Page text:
Great leaders know that when it comes to their company, work place or whatever situation they’re in, they need to take personal responsibility for failure. How can they expect employees to hold themselves accountable if they themselves don’t?

The best leaders don’t make excuses; they take the blame and then work out how to fix the problem as soon as possible. This proves that they’re trustworthy and possess integrity.

Howard Gillman is the chancellor of UC Irvine. You might have heard of how the university rescinded a bunch of acceptances, and then changed its mind[5], This past spring, an unusually high number of accepted students decided to matriculate; the school initially responded by rescinding offers over things like missed deadlines. But the college realized this was a mistake and reversed its decision. Gillman and the university accepted responsibility and decided to move past their earlier bad decision.

Always ask yourself what you can do better or what you should change. Take responsibility and think about what you can do better to prevent this from happening next time.

9. A Desire to Learn

It’s safe to say that all great leaders will have to enter unchartered waters at some point during their career. Because of this, they have to be able to trust their intuition and draw on past experiences to guide them.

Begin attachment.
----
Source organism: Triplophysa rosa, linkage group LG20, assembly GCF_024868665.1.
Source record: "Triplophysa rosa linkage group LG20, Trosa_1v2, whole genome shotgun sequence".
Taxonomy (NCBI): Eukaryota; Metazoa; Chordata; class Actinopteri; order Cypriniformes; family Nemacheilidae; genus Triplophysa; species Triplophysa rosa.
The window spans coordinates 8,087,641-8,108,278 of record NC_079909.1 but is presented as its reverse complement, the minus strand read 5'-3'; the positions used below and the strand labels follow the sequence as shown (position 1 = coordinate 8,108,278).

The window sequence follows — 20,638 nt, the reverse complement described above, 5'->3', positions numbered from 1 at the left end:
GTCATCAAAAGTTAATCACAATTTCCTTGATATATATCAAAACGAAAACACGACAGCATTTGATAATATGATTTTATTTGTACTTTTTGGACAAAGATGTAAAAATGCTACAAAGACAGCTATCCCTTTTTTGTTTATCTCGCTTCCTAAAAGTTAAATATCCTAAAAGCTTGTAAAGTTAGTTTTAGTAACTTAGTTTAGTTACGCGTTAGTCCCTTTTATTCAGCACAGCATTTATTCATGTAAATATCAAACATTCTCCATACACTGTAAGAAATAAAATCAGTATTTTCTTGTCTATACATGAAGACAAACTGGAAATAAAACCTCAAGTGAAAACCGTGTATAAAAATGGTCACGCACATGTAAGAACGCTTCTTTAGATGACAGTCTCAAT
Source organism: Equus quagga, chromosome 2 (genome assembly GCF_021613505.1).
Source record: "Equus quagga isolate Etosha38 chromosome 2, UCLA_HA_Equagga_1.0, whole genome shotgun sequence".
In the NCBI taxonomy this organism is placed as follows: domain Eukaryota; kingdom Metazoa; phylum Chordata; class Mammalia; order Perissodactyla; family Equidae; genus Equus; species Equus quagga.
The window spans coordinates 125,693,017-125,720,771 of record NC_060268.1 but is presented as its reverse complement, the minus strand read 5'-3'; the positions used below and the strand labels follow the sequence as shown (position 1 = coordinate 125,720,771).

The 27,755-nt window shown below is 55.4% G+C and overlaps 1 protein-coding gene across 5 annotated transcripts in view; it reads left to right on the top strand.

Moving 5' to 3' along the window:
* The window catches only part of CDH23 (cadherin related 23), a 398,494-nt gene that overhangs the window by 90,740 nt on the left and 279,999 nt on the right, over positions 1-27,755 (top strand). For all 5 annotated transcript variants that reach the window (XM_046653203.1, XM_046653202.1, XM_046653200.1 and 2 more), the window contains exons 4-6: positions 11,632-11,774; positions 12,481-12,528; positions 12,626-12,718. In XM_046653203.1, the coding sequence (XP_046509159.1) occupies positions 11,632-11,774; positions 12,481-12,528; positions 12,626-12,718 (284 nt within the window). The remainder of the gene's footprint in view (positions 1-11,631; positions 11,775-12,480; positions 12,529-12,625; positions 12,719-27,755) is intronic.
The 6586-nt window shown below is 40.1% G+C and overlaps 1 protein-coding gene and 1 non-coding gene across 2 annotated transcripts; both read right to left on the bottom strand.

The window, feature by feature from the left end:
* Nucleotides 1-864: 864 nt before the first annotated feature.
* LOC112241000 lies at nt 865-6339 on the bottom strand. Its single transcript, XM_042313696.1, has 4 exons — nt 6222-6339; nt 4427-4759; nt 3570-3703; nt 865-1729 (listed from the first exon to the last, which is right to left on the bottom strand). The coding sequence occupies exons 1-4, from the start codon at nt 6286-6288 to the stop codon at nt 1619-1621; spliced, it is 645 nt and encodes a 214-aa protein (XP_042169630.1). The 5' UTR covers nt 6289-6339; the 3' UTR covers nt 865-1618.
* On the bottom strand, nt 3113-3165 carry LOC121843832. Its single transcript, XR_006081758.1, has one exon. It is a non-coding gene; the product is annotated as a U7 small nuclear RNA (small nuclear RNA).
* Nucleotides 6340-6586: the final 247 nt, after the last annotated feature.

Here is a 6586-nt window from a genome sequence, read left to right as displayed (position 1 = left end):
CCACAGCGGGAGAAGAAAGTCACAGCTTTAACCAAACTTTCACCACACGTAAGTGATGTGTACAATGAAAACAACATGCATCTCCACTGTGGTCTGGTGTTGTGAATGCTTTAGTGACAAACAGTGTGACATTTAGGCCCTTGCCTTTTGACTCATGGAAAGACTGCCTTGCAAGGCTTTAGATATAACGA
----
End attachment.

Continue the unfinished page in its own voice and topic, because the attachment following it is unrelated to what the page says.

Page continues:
Great leaders know that there’s always something to learn from everything they have experienced before. They are able to connect the present challenges with the lessons learned in the past to make decisions and take actions promptly.

You can either recall what you’ve learned from your memories or search your notes (ideally, a software that you can access anywhere with things well-organized).

Warren Buffett, one of the richest people in the world, has mostly made the right calls. But in dealing with huge amounts of money, Buffett has also made several multi-million (and sometimes multi-billion) dollar mistakes. He has stated that buying the company Berkshire Hathaway was his biggest mistake[6]. From that poor choice, he realized that it was unwise to pursue “improvements” and “expansions” in the existing textile industry. Despite mistakes like this, Buffett has invested wisely, and it shows.

To effectively learn from the past, write down lessons you’ve learned from any mistakes you’ve made. Have all the lessons well organized, and when similar things happen again in future, take these lessons as references.

The Bottom Line

Leadership traits are learnable. If you practice consistently, you can be a great leader, too.

Make small changes to your habits when you work with your team, wherever that may be. Most of us aren’t presidents or CEOs, but we all work with other people, and our actions always impact others. This gives every person the chance to develop leadership skills and to stand out from the crowd.

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Featured photo credit: Markus Spiske via unsplash.com

Reference